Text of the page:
The money, however, was not held but instead taken by the conspirators and no client ever received a promised loan, said the grand jury.
“As a result of this scheme to defraud, the defendants and their co-conspirators obtained at least $6,478,795 in funds to which they were not entitled,” alleges the indictment.
One client, identified only as “Client 1,” was a church in Williamsburg. In December 2016 a bishop of the church deposited $90,000 in escrow hoping for a $900,000 credit line. The bishop was assured by an employee that the $90,000 would be protected by an insurance policy.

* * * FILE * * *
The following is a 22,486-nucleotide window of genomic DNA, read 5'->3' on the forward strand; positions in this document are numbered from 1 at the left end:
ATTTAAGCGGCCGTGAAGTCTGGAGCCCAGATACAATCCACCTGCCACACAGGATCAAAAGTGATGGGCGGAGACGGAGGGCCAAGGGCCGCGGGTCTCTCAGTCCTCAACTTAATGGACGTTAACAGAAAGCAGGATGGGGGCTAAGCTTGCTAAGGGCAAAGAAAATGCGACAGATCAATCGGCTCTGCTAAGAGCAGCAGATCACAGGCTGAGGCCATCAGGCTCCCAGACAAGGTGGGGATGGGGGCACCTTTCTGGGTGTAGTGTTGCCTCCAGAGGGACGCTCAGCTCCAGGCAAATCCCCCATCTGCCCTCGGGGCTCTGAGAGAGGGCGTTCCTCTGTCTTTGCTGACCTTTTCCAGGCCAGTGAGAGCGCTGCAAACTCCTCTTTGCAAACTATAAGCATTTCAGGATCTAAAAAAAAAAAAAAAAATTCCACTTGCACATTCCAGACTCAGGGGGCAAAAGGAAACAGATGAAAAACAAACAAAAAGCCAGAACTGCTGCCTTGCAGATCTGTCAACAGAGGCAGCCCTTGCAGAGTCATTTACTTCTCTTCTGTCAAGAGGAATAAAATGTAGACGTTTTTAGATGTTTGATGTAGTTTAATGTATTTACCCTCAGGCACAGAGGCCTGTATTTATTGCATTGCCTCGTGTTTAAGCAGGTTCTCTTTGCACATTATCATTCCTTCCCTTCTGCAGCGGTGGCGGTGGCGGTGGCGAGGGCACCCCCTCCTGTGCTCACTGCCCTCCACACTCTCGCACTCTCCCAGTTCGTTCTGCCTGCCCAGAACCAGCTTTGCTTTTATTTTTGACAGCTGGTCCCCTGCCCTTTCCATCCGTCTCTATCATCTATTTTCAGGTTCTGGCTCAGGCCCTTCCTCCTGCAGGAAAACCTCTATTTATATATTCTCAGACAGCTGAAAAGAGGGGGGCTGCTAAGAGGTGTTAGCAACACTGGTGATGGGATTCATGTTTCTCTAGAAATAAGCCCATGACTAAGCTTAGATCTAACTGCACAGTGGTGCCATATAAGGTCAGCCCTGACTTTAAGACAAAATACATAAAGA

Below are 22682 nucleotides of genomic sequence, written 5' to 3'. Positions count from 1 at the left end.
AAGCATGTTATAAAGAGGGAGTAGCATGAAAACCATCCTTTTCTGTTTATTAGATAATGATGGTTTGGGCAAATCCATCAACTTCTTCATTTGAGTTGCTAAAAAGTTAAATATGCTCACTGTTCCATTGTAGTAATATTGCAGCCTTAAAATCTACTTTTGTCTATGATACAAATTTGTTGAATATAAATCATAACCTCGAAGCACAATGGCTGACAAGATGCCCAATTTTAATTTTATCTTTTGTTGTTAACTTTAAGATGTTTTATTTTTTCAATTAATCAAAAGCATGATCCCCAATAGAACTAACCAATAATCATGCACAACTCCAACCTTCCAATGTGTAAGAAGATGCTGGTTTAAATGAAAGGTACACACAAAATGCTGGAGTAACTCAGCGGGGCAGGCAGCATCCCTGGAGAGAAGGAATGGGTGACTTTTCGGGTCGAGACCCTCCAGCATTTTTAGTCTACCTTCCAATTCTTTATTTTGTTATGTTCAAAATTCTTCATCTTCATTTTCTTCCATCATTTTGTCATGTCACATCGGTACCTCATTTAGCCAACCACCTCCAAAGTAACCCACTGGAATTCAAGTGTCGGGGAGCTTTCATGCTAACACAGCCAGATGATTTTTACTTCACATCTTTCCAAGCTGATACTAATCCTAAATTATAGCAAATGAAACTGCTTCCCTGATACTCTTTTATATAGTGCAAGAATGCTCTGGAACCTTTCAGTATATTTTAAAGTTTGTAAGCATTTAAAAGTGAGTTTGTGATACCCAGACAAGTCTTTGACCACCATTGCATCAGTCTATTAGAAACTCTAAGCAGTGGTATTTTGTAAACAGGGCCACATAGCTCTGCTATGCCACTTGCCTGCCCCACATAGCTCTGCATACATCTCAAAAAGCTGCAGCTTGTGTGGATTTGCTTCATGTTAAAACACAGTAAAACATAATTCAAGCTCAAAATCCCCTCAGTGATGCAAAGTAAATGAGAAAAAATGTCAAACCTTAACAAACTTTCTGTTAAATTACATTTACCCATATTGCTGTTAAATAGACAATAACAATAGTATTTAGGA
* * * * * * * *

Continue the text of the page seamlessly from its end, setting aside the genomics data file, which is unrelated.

When the church had not received its line of credit by June 2017, the bishop demanded the $90,000 back. The bishop got the $90,000 back but it was money obtained by the conspirators from other victims, according to the indictment.
Two others alleged victims, an unidentified Chesterfield County construction business and another church, were not so fortunate. In May 2017 the business paid an advance fee of $100,000 for a $1 million credit line and entered into a similar arrangement with the conspirators for an unidentified church that paid $150,000 for a $1.5 million credit line.
Those funds were used to refund the deposits of other frustrated clients and for C&D Corporate Services and Creative Capital Partners to cover payroll and other expenses.